Particularly in African Commonwealth countries there are many different types of national human rights and administrative justice institutions. There are over 30 Ombudsman institutions in that continent alone. Additionally, there are Human Rights Commissions, Gender Commissions, Racial Equality Commissions, and Anti-discrimination Commissions. Many of them operate in challenging environments of corruption, violation of human rights, military coups, and dictatorships. These Administrative Justice Boards are typically given broader jurisdiction and stronger powers than the classic model of Ombudsman. They are called the ‘hybrid model.’

Ghana’s Commission on Human Rights and Administrative Justice is a model of a hybrid institution which performs the triple mandate of acting as the Ombudsman, a Human Rights Commission, and an autonomous anti-corruption agency. Another feature of the hybrid is that some, like the Ghana Commission, have been given power to have their decisions and recommendations enforced in the courts. The Tanzania Commission of Human Rights and Good Governance also has a similar provision empowering it to go to court to enforce its recommendations and decisions where they have not been complied with in a specified period. This is a departure from the classical Ombudsman who relies on his moral powers of persuasion.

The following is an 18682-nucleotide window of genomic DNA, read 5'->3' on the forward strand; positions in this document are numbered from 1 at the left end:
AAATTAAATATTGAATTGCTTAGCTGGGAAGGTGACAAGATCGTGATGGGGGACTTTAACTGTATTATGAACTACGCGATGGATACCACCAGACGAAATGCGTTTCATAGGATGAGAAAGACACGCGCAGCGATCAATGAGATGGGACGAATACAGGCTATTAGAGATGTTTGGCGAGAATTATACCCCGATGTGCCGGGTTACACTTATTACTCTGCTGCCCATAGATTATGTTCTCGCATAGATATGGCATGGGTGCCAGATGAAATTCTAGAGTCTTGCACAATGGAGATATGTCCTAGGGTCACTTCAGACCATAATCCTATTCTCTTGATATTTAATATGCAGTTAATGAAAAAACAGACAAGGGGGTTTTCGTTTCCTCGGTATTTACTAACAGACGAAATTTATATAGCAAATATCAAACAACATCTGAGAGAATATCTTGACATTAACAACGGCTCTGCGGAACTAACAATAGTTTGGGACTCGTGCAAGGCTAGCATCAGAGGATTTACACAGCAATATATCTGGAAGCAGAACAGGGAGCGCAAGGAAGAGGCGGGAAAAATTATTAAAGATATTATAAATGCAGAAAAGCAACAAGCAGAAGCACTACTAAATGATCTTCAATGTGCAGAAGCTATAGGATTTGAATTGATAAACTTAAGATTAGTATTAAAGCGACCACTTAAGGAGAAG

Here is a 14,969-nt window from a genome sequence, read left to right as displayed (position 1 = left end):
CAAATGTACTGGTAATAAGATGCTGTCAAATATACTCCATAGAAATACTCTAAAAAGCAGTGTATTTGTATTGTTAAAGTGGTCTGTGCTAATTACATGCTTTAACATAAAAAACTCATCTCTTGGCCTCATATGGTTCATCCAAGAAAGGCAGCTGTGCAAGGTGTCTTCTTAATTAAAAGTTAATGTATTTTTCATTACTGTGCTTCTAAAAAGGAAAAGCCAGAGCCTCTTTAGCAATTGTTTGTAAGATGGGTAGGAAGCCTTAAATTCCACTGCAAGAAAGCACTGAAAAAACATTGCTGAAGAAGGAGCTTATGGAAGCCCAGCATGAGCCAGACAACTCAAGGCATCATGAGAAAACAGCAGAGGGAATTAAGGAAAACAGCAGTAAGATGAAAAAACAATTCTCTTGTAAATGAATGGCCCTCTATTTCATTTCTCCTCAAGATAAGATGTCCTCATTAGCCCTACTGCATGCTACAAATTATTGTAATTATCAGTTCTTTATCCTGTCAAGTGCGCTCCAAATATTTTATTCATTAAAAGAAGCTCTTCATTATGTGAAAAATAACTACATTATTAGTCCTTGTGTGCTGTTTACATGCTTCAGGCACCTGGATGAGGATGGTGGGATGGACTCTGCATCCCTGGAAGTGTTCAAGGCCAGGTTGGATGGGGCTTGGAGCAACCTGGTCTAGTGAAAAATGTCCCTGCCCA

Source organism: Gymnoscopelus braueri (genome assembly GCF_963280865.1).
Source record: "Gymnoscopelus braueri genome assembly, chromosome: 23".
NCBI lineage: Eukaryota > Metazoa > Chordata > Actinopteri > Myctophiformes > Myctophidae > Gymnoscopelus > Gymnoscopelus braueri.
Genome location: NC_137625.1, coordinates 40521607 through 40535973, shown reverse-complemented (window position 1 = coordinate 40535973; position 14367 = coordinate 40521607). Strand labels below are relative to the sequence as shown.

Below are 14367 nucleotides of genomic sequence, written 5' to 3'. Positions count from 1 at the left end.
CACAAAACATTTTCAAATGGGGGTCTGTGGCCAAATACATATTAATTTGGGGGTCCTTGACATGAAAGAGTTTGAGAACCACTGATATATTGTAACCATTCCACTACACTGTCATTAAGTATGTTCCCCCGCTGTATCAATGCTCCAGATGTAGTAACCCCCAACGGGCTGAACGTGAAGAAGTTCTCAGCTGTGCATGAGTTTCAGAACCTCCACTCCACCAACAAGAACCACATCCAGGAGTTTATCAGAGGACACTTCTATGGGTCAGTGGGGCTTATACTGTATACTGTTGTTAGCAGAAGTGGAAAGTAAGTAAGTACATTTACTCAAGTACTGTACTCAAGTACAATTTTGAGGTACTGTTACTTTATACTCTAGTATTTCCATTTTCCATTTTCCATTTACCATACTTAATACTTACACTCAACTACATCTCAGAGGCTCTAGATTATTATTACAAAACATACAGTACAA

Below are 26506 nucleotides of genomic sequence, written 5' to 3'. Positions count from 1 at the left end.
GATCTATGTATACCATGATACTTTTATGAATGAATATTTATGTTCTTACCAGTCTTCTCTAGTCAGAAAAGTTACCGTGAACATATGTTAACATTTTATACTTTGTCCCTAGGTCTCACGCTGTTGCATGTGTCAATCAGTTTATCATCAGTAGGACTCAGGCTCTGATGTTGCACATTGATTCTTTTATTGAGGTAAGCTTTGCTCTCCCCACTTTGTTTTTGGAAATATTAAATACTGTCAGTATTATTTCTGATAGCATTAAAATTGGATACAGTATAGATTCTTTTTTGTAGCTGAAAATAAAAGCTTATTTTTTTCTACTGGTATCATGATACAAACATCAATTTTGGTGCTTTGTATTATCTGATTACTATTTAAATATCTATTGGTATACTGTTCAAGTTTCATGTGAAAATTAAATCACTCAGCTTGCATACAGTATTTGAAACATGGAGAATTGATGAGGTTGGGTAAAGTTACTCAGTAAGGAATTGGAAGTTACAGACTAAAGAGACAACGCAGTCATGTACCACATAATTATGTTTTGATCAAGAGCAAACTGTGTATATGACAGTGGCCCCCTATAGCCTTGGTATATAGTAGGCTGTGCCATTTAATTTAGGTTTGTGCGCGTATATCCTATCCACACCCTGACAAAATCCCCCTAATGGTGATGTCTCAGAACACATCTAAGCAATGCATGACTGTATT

Having heard three days of lectures and public discussion on the various models found in our region and throughout the Commonwealth and the common-law world including the USA, and bearing in mind the limited resources of Anguilla, I have come away with the following recommendations to offer:

· There is in this day and age no good reason for exempting any public servant, whether Civil Service, Ministerial, Parliamentary, Prison, Statutory Body, or Police from civilian oversight. Good governance and transparency in public administration demand it. While there may at present be few complaints against or allegations of corruption and conflict of interest among police and public officers, or of misuse of administrative power by government and quasi-governmental agencies and officials, experiences in other countries of our region and elsewhere show that it is only a matter of time before we in Anguilla are hit by a serious scandal in one or more of these areas. (This has happened recently in the BVI and in Montserrat, in both of which senior civil servants in the Ministries of Finance have been convicted of fraud.) The cost of such oversight designed to expose and prevent corruption before it grows rampant is far outweighed by the saving in the liability that will inevitably arise if such a precaution is ignored.

· Anguilla with a population of 12,000 souls is, however, too small to sustain all of these three agencies of oversight as separate bodies.